This week's announcement (July 20, 2016 - Canadian Healthcare Technology) that Nightingale Informatix Corp. has entered into a definitive agreement to sell its Canadian assets to Telus Health for a purchase price of $14 million is another indication that the Canadian EMR market is further consolidating.
As the largest EMR company in Canada, Telus Health now has a number of EMR products in its suite of offerings. Each continues to function as a distinct entity under the Telus umbrella and although there have been rumblings of a single universal EMR offering being provided by Telus, this is yet to occur.
While some products may be evidently superior to others and it is expected that there will be an eventual migration to specific products, even within a single company such as Telus, it is highly likely that every product has their own group of highly satisfied users. At CanadianEMR, we see this in the user ratings.
There is a lesson we can learn from countries such as Denmark when it comes to consolidation.
A number of years ago, I talked with one of the lead physicians in the Danish Health IT program about the status of their EMR industry. Denmark is a fully saturated market. In addition, the products available are all able to provide the core functionality that is needed to operate in the Danish healthcare system. As a result there is very little incentive for physicians to migrate from one product to another, even if there is a superior product. The practices have become used to their EMRs and change is extremely disruptive. More important, specific workflows or tweaks to their individual systems have been made over periods of years, leading to some level of customization in each practice. In many cases, their small tweaks have become critical to that specific practice's functioning.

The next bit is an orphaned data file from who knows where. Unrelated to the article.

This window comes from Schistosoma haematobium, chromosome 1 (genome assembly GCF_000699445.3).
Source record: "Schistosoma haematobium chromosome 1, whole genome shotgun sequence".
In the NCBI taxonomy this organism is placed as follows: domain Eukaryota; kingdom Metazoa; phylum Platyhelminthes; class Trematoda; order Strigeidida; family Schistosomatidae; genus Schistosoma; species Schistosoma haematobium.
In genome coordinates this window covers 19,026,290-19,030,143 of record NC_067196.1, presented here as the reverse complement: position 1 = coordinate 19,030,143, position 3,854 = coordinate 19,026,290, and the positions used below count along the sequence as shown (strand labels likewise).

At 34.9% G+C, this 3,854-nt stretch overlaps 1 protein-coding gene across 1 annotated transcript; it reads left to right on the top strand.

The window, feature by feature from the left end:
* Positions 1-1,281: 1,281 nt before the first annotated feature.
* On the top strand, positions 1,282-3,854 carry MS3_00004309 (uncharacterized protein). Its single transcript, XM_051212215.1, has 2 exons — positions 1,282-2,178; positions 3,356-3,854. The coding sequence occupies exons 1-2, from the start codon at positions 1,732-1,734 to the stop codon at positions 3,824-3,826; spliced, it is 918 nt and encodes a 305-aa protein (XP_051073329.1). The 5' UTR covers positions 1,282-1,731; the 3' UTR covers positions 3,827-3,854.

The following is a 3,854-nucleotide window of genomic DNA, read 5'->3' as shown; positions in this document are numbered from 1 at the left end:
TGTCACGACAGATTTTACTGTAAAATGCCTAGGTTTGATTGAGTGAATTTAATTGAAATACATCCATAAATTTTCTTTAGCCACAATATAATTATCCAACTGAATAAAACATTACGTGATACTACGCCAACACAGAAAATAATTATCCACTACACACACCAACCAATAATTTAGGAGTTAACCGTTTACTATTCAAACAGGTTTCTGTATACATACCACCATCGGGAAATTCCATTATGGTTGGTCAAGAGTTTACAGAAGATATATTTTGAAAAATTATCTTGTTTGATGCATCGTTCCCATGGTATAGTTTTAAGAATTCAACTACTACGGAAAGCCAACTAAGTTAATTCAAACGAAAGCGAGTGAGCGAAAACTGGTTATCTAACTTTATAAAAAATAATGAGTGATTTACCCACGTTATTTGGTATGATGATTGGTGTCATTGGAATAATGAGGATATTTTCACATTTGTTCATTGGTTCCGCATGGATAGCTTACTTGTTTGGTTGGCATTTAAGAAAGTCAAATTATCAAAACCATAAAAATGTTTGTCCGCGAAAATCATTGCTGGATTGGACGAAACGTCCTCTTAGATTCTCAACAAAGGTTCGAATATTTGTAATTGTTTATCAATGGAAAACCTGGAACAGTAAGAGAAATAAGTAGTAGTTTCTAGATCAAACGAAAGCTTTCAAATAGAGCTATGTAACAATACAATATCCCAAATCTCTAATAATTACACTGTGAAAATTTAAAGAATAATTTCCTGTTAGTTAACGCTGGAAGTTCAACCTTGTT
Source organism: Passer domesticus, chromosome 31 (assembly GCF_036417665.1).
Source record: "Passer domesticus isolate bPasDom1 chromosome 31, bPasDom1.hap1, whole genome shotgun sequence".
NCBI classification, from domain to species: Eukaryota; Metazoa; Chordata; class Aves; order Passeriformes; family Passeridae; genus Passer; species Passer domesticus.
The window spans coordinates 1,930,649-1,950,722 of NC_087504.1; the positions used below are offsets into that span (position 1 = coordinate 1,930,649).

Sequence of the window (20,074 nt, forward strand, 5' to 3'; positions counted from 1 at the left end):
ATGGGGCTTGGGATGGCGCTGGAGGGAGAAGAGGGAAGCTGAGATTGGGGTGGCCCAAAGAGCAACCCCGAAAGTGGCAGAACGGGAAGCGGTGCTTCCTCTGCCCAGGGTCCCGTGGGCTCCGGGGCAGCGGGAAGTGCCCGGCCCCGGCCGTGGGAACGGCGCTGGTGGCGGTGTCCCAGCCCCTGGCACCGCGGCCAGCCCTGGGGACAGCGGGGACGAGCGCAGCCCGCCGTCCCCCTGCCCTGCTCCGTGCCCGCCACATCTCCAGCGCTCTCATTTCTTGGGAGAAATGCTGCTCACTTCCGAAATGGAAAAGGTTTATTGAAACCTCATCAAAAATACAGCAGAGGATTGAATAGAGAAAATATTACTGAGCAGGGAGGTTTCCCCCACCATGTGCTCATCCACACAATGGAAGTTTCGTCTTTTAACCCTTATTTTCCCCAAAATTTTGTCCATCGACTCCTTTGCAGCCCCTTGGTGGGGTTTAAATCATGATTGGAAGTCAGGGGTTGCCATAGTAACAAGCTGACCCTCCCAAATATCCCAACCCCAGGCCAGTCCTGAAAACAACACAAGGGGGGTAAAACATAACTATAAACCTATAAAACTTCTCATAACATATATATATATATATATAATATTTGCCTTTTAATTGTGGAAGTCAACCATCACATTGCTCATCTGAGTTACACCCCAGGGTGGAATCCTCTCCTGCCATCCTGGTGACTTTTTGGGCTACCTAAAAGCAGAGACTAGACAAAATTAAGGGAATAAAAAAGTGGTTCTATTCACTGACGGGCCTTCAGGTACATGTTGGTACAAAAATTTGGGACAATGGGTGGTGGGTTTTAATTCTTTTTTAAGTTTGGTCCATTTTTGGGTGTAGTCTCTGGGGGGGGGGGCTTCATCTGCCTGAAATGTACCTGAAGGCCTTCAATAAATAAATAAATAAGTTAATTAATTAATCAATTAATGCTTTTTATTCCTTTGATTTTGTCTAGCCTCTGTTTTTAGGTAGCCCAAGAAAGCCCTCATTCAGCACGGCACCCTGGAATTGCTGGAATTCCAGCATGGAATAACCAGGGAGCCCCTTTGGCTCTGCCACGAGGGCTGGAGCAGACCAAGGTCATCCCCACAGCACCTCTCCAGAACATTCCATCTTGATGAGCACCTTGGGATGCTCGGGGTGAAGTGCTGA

As a result, even in a small market such as Denmark, following consolidation, some vendors continued to manage and support 3 or more EMR products.
However, the difference to Canada is that all of their EMR products are fully inter-operable in that they are able to send and receive messages from one another and national systems. This interoperability is the key.
While it may not be financially viable for a company even the size of Telus Health to support large numbers of EMR products, that is a business decision that will be need to be made.
From a functionality perspective, if we can achieve messaging interoperability between the different EMR systems, in my opinion, that is the most important step we can take towards ensuring seamless care for Canadians.
Thoughts and comments are welcome.